From the first time I heard about RAM last fall, I knew I wanted to take part and add my passion to its mission. There is nothing more pure to health care as a free clinic or health fair. I have spent half my life in and out of free clinics donating my time, when I could, to not only help those less fortunate than myself but to also feel more complete myself.
I feel like I learn more at the end of the day from seeing patients without the restrictions of a paycheck than I do from any other method of learning. They teach me true empathy, to keep things simple and clear, and that every little bit I can give does make a difference.
When I applied to RAM, I honestly was afraid I wouldn’t make the cut to be a part of the team. While I’ve volunteered at a hometown free clinic extensively, spent time tutoring disadvantaged kids at risk of falling behind and provided patient comfort services for hospice patients and their families, I was still worried there was a multitude of others with far superior resumes than my own. I was also competing with upperclassmen with therapeutic classwork behind them and far superior hands-on clinical experience. I also am not one of the people that stand out in my class by vying for multiple leadership positions, joining the single sex or coed fraternities/sororities, or by being extensively outgoing. What I did have to offer was passion, and I could only hope that translated across the pages of my application.
Being picked not only made me feel grateful but ecstatic. It was the chance to learn more from patients than I could learn in weeks on my own through books or classroom experience. It also made me feel good that I had an opportunity to give back to a community that truly needed more health services than they could currently afford. It gave me to chance to show that I do have some leadership and professional skills when given the opportunity to show them.
The entire summer prior to RAM, I spent time with Dr. Sisson at the Center for High Blood Pressure, feverishly trying to learn as much as I could from my professional peers of like and different disciplines and my patients at the clinic. I was determined to be as prepared as possible for the trip and to be able to offer everything I could to each patient I came in contact with at RAM. By the time the trip began, I had become comfortable and strong in several areas I had previously mentioned as potential weaknesses in my RAM application. I did not want to be relegated to the corner because a lack of expertise. Helping the patients manage their health is the crux of my professional mission, and I wanted to make sure I could realize that goal.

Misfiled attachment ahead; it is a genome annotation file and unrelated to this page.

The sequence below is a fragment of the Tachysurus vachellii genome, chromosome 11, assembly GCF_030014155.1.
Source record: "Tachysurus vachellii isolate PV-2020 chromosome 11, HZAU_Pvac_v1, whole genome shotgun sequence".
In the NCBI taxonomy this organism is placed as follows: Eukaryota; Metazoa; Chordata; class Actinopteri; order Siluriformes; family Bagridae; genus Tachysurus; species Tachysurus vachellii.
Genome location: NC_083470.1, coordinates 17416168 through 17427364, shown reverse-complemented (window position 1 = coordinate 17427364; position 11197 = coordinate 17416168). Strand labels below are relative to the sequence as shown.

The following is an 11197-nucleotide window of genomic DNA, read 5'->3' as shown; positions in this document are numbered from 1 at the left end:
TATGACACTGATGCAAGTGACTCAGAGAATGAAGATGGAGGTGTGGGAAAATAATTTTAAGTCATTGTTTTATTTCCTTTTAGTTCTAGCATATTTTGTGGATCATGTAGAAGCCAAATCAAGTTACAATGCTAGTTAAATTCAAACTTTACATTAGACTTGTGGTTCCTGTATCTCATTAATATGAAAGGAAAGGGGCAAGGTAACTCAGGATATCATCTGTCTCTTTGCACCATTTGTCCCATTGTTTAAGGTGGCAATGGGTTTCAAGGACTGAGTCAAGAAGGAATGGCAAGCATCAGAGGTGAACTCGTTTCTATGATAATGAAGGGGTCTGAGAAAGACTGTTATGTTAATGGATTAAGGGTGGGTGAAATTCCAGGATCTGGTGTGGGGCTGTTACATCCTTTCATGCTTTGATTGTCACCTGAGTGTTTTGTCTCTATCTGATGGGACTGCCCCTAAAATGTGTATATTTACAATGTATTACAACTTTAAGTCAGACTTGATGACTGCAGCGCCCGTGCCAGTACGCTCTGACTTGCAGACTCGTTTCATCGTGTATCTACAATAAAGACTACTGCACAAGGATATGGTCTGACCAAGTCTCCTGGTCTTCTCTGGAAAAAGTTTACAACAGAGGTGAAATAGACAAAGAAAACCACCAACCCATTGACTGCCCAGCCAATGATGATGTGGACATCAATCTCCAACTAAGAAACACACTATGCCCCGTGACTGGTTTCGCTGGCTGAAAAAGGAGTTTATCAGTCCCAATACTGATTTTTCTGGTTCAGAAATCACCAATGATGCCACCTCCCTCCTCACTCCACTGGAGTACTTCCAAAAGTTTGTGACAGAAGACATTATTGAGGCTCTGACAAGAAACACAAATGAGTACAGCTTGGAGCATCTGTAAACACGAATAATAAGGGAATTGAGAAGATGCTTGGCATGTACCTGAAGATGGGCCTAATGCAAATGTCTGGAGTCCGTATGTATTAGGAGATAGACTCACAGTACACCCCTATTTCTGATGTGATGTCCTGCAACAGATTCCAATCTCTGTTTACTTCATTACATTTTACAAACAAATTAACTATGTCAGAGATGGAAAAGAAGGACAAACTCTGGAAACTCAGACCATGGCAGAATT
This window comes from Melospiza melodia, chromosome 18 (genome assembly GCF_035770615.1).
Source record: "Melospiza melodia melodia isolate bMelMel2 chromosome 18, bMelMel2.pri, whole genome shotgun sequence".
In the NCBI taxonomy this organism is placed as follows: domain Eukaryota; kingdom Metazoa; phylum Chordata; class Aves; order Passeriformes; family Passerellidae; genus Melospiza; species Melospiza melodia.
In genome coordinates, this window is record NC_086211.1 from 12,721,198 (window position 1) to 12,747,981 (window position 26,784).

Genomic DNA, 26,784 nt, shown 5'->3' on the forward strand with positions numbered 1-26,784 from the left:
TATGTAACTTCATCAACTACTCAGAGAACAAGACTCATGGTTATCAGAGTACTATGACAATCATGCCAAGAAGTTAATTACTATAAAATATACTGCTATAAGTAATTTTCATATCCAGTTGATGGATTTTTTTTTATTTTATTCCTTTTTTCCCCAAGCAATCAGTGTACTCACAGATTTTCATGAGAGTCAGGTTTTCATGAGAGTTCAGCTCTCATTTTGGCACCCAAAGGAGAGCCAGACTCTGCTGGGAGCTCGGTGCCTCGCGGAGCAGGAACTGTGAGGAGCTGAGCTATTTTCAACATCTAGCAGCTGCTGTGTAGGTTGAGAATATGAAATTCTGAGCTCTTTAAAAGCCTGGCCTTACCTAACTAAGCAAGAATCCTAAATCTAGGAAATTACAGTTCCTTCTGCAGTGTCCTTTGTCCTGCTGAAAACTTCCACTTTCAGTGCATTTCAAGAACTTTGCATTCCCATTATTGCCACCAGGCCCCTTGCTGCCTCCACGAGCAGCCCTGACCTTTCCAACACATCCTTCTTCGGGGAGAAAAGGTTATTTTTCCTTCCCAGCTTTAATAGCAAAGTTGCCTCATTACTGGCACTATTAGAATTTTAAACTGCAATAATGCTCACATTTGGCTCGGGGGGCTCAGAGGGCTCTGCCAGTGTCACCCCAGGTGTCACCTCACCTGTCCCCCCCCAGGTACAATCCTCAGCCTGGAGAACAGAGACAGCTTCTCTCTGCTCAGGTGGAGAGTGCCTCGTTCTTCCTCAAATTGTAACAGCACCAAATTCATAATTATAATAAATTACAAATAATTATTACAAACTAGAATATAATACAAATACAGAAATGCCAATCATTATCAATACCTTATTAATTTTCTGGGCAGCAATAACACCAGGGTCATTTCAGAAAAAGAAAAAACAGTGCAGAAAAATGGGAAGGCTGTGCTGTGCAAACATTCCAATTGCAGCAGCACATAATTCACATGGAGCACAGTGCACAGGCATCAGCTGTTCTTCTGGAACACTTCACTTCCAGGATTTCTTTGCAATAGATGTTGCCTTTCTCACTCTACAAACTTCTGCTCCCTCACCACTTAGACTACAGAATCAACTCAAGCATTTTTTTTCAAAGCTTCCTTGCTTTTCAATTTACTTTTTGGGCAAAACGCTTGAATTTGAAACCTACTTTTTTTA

Once we arrived at RAM, I was at once awestruck by the enormity of it. While a good portion of this health fair was for dental care, I realized the potential for pharmacy students to become involved and intertwined with the other health professionals. I was excited to receive my schedule and to see at what stations I could be of service. When I first got my schedule, I was a little disappointed that I got so little time in triage while it was busy and was not going to be able to do rapid A1C testing. But I re-evaluated my feelings and set myself to doing the best job I could possibly do at the positions I was assigned to and to see how the weekend played out.
This weekend not only brought me close to patients, but I learned and became closer to many of my RAM members. I tend to be a loner by nature, but I got to know several people on my time much better than I ever expected to. I became impressed by their individual stories, passions and personal drives. I came around to opening myself up to them, when I am usually quite reserved. I got to know several of the patients over the course of the weekend, too. I asked them how things were going as they progressed through multiple services over the weekend and got to know them a little as people and understand their fears, concerns and hopes for the future.
I found out over the weekend, too, that the positions were not set in stone and at one point was asked to blindly start taking A1Cs when I originally was not trained. I at once was pumped and quickly read the instruction sheet for the device and watched another student do a test before jumping in. I found this and smoking cessation to be my favorite parts of RAM, personally. When doing A1Cs it takes five minutes to perform the test, and these five minutes give me a patient’s absolute time to talk to them about their health, how things were going for them and so much more. I made sure to impart everything I could in that small span of time, to help educate my patients as much as possible before their time with me was cut to an end. When I gave them either the good or bad news, I also spent a little more time with them explaining what their numbers meant and how it would effect their life.
Smoking cessation was equally rewarding because the patients I talked with I felt really listened since I was in their own shoes a few years back myself. I understand myself just how damaging and intense an addiction can be to tackle amongst a sea of never-ending problems. I really got the chance to connect with these patients and let them know that there is help out there for them and that it is hard, but by keeping at it they can quit themselves and stay there.
Despite the lack of severe lack of sleep I experienced over the four-day period and the rough process of recovering from lack of sleep (it took me a little more than two weeks!), I am beyond grateful for the experience to go to RAM. Even if I cannot be a part of the physical team next year again, I hope that I can support the future team in any way possible. It was one of the best parts of my student career.